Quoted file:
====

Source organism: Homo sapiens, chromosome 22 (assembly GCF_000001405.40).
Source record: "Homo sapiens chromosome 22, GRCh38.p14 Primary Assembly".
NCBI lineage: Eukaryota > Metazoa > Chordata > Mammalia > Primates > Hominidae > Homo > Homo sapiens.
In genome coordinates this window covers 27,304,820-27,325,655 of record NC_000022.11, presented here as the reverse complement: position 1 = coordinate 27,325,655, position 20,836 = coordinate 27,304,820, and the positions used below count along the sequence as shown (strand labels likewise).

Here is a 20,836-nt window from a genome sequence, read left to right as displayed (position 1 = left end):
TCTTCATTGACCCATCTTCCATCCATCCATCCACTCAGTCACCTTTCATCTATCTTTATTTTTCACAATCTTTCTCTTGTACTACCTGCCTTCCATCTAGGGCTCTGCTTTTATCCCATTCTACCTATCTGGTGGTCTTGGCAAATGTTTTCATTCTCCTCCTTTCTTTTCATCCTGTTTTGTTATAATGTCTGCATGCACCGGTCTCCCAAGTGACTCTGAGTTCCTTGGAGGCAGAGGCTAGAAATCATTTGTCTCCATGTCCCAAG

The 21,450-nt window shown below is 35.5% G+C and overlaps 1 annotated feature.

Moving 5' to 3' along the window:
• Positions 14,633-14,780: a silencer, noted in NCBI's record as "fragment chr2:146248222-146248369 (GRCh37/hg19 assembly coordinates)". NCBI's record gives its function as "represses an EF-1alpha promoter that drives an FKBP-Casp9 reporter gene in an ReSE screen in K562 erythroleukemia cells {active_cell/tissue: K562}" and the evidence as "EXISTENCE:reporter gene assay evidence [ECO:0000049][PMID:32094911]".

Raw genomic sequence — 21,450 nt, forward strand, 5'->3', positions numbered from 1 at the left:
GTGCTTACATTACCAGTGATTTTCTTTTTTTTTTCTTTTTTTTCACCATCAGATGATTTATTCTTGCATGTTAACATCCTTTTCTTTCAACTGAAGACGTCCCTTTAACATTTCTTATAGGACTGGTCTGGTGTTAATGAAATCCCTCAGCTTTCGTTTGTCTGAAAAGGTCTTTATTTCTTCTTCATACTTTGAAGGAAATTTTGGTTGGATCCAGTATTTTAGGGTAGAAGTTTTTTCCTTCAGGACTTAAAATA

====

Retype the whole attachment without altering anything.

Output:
Source organism: Homo sapiens, chromosome 22 (assembly GCF_000001405.40).
Source record: "Homo sapiens chromosome 22, GRCh38.p14 Primary Assembly".
NCBI lineage: Eukaryota > Metazoa > Chordata > Mammalia > Primates > Hominidae > Homo > Homo sapiens.
In genome coordinates this window covers 27,304,820-27,325,655 of record NC_000022.11, presented here as the reverse complement: position 1 = coordinate 27,325,655, position 20,836 = coordinate 27,304,820, and the positions used below count along the sequence as shown (strand labels likewise).

Here is a 20,836-nt window from a genome sequence, read left to right as displayed (position 1 = left end):
TCTTCATTGACCCATCTTCCATCCATCCATCCACTCAGTCACCTTTCATCTATCTTTATTTTTCACAATCTTTCTCTTGTACTACCTGCCTTCCATCTAGGGCTCTGCTTTTATCCCATTCTACCTATCTGGTGGTCTTGGCAAATGTTTTCATTCTCCTCCTTTCTTTTCATCCTGTTTTGTTATAATGTCTGCATGCACCGGTCTCCCAAGTGACTCTGAGTTCCTTGGAGGCAGAGGCTAGAAATCATTTGTCTCCATGTCCCAAG

The 21,450-nt window shown below is 35.5% G+C and overlaps 1 annotated feature.

Moving 5' to 3' along the window:
• Positions 14,633-14,780: a silencer, noted in NCBI's record as "fragment chr2:146248222-146248369 (GRCh37/hg19 assembly coordinates)". NCBI's record gives its function as "represses an EF-1alpha promoter that drives an FKBP-Casp9 reporter gene in an ReSE screen in K562 erythroleukemia cells {active_cell/tissue: K562}" and the evidence as "EXISTENCE:reporter gene assay evidence [ECO:0000049][PMID:32094911]".

Raw genomic sequence — 21,450 nt, forward strand, 5'->3', positions numbered from 1 at the left:
GTGCTTACATTACCAGTGATTTTCTTTTTTTTTTCTTTTTTTTCACCATCAGATGATTTATTCTTGCATGTTAACATCCTTTTCTTTCAACTGAAGACGTCCCTTTAACATTTCTTATAGGACTGGTCTGGTGTTAATGAAATCCCTCAGCTTTCGTTTGTCTGAAAAGGTCTTTATTTCTTCTTCATACTTTGAAGGAAATTTTGGTTGGATCCAGTATTTTAGGGTAGAAGTTTTTTCCTTCAGGACTTAAAATA